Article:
With a recorded message from President Isaac Herzog and a visit from Energy Ministry Israel Katz, the heads of three large companies opened the country’s first hydrogen refilling station on Monday.
Located close to northern Israel’s Kibbutz Yagur, just ten kilometers (six miles) from the Bazan oil refineries at Haifa Bay, the Sonol station already features regular fuel pumps and recharging stations for electric cars. It will soon acquire a storage facility for solar energy produced by panels on the roof, at which point it will become energetically self-sufficient.
The NIS 12 million ($3.3 million) hydrogen project, a quarter of which was funded by the government, is the fruit of a three-way partnership between Sonol, which owns gas stations throughout the country, Bazan, which manufactures hydrogen, and vehicle importer Colmobil, which has supplied the first three hydrogen trucks — one for each of the partners.
According to Colmobil engineer Nimrod Ofir, each truck’s stack of seven tanks can carry 32 kilograms of hydrogen in gaseous form and drive 450 kilometers (280 miles) before having to refill — a process that takes just 15 minutes.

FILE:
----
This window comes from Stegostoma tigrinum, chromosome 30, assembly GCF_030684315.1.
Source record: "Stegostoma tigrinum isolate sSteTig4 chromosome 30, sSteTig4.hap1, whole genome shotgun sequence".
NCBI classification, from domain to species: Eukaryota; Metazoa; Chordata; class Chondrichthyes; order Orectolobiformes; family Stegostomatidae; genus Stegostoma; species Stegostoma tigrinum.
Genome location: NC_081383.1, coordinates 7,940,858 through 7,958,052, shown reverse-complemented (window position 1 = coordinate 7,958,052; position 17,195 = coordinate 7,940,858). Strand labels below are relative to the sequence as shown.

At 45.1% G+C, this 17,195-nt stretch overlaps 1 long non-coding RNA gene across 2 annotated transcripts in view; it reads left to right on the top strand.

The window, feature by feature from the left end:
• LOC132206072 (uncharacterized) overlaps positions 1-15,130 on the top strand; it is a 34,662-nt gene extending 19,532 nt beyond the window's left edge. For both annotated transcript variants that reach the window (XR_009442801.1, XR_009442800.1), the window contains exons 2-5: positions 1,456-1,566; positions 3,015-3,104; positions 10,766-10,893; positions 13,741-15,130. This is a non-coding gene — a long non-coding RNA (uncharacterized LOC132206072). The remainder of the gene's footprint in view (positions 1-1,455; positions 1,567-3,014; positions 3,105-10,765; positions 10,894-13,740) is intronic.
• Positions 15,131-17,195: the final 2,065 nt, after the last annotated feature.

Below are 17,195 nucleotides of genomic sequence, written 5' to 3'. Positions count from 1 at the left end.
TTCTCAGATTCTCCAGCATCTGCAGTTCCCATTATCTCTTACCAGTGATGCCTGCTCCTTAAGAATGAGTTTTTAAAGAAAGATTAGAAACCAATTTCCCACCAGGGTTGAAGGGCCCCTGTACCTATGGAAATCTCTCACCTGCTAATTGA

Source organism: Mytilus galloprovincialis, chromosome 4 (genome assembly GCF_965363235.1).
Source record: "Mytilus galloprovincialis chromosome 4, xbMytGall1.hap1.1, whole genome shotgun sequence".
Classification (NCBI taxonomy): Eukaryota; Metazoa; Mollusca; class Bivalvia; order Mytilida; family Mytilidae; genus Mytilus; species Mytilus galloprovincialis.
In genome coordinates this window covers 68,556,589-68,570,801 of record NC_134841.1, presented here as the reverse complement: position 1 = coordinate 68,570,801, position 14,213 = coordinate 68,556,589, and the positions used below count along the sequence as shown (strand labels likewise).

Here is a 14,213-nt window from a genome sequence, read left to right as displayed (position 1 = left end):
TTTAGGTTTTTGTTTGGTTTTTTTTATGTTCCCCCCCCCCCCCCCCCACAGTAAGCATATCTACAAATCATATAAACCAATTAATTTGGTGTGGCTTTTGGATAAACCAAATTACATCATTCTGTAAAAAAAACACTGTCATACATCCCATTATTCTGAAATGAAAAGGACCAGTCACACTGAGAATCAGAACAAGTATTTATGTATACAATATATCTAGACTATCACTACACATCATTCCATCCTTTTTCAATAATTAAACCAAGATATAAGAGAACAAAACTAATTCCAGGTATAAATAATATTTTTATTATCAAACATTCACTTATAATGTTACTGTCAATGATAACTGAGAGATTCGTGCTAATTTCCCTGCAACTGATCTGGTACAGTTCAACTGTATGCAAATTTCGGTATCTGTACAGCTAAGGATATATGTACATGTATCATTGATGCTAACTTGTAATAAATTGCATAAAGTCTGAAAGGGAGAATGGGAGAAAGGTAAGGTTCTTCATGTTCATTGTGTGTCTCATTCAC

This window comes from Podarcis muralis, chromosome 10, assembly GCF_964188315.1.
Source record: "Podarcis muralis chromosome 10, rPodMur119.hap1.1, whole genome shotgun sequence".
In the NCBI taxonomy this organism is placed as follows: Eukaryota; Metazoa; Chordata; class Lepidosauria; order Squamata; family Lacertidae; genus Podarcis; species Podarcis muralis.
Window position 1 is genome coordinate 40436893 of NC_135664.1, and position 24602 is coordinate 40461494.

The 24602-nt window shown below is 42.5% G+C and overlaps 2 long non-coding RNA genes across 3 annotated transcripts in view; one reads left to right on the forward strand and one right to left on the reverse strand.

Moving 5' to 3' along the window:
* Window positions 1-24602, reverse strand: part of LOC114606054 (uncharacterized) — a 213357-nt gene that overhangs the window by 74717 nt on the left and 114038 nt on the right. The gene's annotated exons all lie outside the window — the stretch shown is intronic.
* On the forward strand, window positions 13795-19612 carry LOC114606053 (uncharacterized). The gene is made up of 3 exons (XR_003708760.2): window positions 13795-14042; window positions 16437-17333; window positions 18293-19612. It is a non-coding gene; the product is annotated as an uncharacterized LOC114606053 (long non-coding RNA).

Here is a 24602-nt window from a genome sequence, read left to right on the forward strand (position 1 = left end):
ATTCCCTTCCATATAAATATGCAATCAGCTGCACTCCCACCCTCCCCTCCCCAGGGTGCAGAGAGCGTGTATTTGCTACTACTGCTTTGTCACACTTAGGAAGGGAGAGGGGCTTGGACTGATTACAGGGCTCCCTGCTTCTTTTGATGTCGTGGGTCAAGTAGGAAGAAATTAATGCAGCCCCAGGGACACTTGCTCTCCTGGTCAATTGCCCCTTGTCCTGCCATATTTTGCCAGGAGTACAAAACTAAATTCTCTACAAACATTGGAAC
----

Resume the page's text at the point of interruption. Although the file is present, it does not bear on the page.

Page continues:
The hydrogen is stored in a large container at the gas station and supplied to the trucks through what looks like a regular gas pump with a nozzle.
Thanks to an infrared connection, the pump can read how much hydrogen the truck needs.
The hydrogen enters the truck in frozen form and gradually heats up during the journey.
Energy is created when the hydrogen meets oxygen from the air in a fuel cell. There, a catalyst sparks an electrochemical reaction between the two elements. The only byproduct is water.
The power that is created can be used directly to run the truck’s engine, Ofir explained, or can be temporarily stored in a hydrogen battery to give the vehicle an extra boost — for example, when going up a hill.
Sonol plans to open more hydrogen stations in the south and center of the country over the next couple of years.
Around the world, the promise of hydrogen as a source of power for trucking, heavy industry and even homes, is sparking the next revolution in clean energy.
Hydrogen-driven trains are already running in Germany.
The technology is still in its infancy, but money is being invested in Israel and overseas to make hydrogen use more powerful, efficient and cost-effective.
As it can be produced wherever there is water and a source of electricity, it can offer some energy independence for countries otherwise dependent on powers that produce coal, oil and natural gas.
Hydrogen has to be manufactured because it only occurs naturally in conjunction with other elements. Separating it requires energy.
Bazan is currently using fossil fuels for these processes. CEO Asaf Almagor told The Times of Israel that the company had decided not to wait for ‘green’ hydrogen, based on renewable energy, before launching the hydrogen project, but was investing in Israeli company H2Pro with the hope of using renewables for the process in the future.